On June 20, 2016, Preacher's "Monster Swamp" became available to stream or purchase on's website, iTunes, Amazon, Google Play, Xbox Video and more.[47] On June 24, 2016, New York Times best-selling author, David W. Mack has put his famous water-color spin on the new Preacher cover, with Mack spin placing Jesse Custer between wings of Heaven and the fire of Hell.[48]


During the final church scene, with Jesse and Quincannon, Dave Porter includes a distinct music element, which was the Heisenberg cue from Breaking Bad.[49]



"Monster Swamp" was viewed by 1.14 million American households on its initial viewing, which was slightly less than the previous week's rating of 1.75 million viewers for the episode "The Possibilities".[12][50] The episode also acquired a 0.4 rating in the 18–49 demographic, making it the eleventh highest rated show on cable television of the night.[51]

Critical reception[edit]

Critics praised Cooper's portrayal of Jesse in Monster Swamp.

"Monster Swamp" was received mostly positively by critics, who listed its acting (particularly for Dominic Cooper, Joseph Gilgun and Jackie Earle Haley), the bizarre opening "hunting" sequence, Odin and Jesse's confrontation, and Jesse's sermon as being the high points of the episode.[11] Review aggregator Rotten Tomatoes reports that 83% of critics gave the episode a "Certified Fresh" rating, based on 18 reviews with an average score of 7.3/10, with the site's consensus stating, "A fairly sedated episode, "Monster Swamp" still packs an absurd punch, a key character breakthrough, and some much needed screen time for its growing cast of supporting players."[52]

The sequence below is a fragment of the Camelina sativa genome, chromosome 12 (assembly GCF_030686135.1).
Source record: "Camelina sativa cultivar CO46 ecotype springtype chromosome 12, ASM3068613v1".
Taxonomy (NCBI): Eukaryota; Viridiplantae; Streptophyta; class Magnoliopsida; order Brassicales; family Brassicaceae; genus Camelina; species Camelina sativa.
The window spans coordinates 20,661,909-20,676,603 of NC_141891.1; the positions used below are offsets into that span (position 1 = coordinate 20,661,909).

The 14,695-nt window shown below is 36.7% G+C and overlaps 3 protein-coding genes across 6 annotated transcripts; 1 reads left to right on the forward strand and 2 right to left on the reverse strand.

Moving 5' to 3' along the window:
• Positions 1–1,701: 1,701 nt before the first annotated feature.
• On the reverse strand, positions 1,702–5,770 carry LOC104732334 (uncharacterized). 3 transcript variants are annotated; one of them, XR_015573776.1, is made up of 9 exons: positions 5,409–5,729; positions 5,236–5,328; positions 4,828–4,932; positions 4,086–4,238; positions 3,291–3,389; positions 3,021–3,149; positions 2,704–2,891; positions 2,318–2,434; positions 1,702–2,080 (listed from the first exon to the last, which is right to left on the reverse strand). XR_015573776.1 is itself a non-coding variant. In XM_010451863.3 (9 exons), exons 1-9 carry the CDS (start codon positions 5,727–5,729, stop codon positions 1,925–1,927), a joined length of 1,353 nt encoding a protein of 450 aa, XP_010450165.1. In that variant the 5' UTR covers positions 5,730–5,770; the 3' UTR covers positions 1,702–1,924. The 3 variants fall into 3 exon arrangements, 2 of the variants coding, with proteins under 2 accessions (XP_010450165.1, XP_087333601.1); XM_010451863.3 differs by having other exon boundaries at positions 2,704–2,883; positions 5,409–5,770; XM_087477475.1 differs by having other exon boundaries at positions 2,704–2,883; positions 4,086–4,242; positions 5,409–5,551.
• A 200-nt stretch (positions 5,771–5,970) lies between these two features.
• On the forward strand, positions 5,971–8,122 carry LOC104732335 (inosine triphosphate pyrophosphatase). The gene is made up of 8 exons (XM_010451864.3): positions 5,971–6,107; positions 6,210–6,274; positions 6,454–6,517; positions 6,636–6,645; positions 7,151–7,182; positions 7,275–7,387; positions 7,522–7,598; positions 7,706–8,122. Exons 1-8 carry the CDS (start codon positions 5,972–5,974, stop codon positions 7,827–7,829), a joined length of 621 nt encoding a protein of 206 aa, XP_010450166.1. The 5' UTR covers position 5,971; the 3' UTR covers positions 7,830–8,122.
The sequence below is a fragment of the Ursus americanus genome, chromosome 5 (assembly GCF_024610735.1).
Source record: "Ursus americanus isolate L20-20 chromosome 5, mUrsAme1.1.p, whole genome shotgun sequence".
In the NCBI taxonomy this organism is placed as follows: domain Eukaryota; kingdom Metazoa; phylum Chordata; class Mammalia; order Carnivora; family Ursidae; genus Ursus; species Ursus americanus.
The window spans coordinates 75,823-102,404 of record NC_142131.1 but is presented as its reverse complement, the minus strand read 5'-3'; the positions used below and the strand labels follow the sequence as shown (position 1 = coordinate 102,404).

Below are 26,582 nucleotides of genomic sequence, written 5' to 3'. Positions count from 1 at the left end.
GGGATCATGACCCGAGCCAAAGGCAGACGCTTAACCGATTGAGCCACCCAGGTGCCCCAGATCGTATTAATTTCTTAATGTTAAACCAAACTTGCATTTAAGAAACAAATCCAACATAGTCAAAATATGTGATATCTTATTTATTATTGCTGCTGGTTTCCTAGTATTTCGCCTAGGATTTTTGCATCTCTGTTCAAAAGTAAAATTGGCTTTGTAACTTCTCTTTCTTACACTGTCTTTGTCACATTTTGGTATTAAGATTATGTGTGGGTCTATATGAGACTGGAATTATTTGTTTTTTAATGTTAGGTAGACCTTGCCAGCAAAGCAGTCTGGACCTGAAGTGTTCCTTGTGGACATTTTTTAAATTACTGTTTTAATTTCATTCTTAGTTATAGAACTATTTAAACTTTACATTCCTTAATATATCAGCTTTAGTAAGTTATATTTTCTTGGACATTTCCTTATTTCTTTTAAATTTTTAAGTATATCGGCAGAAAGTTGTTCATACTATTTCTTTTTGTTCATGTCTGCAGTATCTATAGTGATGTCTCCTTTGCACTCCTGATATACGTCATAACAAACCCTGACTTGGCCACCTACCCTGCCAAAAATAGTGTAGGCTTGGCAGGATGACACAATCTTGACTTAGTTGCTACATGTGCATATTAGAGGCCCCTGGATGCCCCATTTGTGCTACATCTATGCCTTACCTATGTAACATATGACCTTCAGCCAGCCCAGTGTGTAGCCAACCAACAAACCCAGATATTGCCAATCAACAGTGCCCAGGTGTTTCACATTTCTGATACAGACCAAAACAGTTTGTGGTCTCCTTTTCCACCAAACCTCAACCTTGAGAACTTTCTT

Eric Goldman of IGN reacted positively to "Monster Swamp", remarking that: "The fourth episode of Preacher began to bring Odin into the main storyline in a bigger way, helping to better solidify his role in the series. The glimpses at Jesse’s past with his father were also intriguing, even as it seems the show is making some notable deviations from the comic book in terms of Jesse’s backstory. Right now, a lot of the odd events and offbeat characters are existing in their own scenarios that sometimes cross over, but as the season continues, it feels like more and more overlapping will begin to occur."[11] Goldman gave the episode a score of 8.4 out of 10.[11] In a B+ grade review, The A.V. Club journalist Zack Handlen summarized, "There are maybe half a dozen different storylines going on, some of them more obviously relevant than others. But each of those storylines basically make sense, and a few of them end up going in surprising, and satisfying, directions."[53] Darren Franich of Entertainment Weekly heralded "Monster Swamp" by remarking: "Preacher the TV show has very gradually moved these characters together -- and it's interesting to consider what these two devils (Odin & Cassidy) might do to their mutual friend Jesse Custer."[8]